A few notes on the Metrolink TAP-enabled tickets

If you hold the ticket up to the light, you'll see where the antennae is embedded.

If you hold the ticket up to the light, you’ll see where the antennae is embedded.

Now that Metrolink riders have their new TAP-enabled tickets, they should have no problems getting through the Metro fare gates. Just to make sure everything goes smoothly though, a few quick tips.

  • Don’t fold or bend the antennae embedded in the ticket. This could damage the antennae and prevent it from working. The best way to keep the ticket in working order is to keep it in a pass case or wallet. However…
  • Credit cards, rewards cards, expired TAP-enabled tickets or smart phones could interfere with the antennae. This bit of anec-data has only been passed around a few times so far, but it seems the magnetic strip or NFC (near field communication) chip can mess with the antennae signal. So if you’re having trouble getting your Metrolink pass to work at a TAP reader, check to make sure you don’t have your ticket layered on a bunch of other cards or old passes.
  • Finally, when tapping your Metrolink ticket, don’t cover the antennae with your fingers. If you cover the antennae, the TAP reader may not be able to pick up the signal. To ensure optimal TAP ease, hold the ticket by the bar code side. Scan one side for Metrolink, TAP the other for Metro!

Categories: Best Practices

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25 replies

  1. I had a bit of trouble with mine a few months ago. It worked fine at the turnstyles, but read “invalid” on the bus TAP reader. I only had to show the operator that it was valid. To add to th trouble however, after midnight (when the Metrolink pass expired) Drivers would not honor it. Luckily I was was within survivalist walking distance of the subway, TAPed and the pass was valid. It confused me.

  2. The ink on my pass didn’t apply well to the ticket, and it continues to rub off. This concern might be better directed towards Metrolink, though.

    • Hi Chris,

      Perhaps a clear plastic ticket keeper to save your pass while Metrolink works on the ink? If you pass through Union Station, Metrolink often hands out free pass cases at their kiosk in East Portal.

      Anna Chen
      The Source, Writer

  3. Is Metro going to roll out one-time use Paper TAP to all consumers? I think distributing a paper tap card would be more efficient than having one-time/spontaneous riders buy a plastic card. It will also help people who have TAP cards who might forget it one day.

  4. @Transit Rider: Metrolink says you are not to use the T.A.P. readers on the busses; just show the ticket to the driver.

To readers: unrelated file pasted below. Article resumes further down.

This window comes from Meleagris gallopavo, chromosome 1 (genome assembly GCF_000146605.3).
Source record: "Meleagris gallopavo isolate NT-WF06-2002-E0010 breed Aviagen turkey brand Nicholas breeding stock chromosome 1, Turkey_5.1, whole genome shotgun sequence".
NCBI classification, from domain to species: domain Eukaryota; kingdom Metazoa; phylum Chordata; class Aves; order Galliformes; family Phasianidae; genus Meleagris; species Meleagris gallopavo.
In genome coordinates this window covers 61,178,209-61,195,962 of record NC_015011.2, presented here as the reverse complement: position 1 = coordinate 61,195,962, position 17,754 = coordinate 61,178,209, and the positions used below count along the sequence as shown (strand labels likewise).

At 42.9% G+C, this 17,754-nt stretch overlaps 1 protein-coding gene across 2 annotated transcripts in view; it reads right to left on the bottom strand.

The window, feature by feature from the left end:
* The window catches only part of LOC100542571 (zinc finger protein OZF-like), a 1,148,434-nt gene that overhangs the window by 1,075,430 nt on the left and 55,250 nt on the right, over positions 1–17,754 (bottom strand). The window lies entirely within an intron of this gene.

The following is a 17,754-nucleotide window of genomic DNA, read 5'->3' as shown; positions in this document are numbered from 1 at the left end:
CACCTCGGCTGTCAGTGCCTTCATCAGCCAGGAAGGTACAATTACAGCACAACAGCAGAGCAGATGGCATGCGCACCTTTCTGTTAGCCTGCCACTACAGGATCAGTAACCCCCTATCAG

5. Don’t fold or bend the paper ticket antennae embedded in the ticket. Keep it away from cards, rewards cards, expired TAP-enabled tickets or smart phones.

    What could possibly go wrong, eh?

    Hey, will this thing jam a pacemaker? Set off a TSA alarm? Get me flagged for NSA monitoring? A free donut?

    • Hans,

      It’s possible that you could have a super ticket that can be read even when tucked in the middle of War and Peace (and get you that free donut!). But on the off chance you find yourself having some trouble, I hope these tips can help you self-troubleshoot before calling in the big guns.

      Happy traveling!

      Anna Chen
      The Source, Writer

  6. How much is this costing tax payers? Sounds very wasteful use of taxpayer money to keep issuing one-time use RFID embedded paper tickets when they can just issue a single plastic TAP card that can be used multiple times for eternity. Who’s at fault here? Metro or Metrolink? By now everyone agency should already be on TAP. The simplest of things takes forever to get done in LA.

  7. @Explorer: The T.A.P. program is a creation of LA Metro, so any issues regarding its implementation lies in their lap. One time used RFID cards (like the new Metrolink tickets) are susceptible to hacking.

  8. Metro can’t win. Just move to another city, get a car, get a bike, or appreciate the improvements Metro has made over that last five years. Sheeeesh.

  9. The sad thing is that no other city in the world except L.A. has a problem in getting everyone onboard the same technology.

    San Francisco Bay Area has multiple transit agencies just like the L.A. Yet AC Transit, BART, Caltrain, Golden Gate Bridge & Ferry, SF MUNI, SamTrans, VTA, SF Bay Ferry all got together and made the Clipper Card accepted across all of these transit agencies.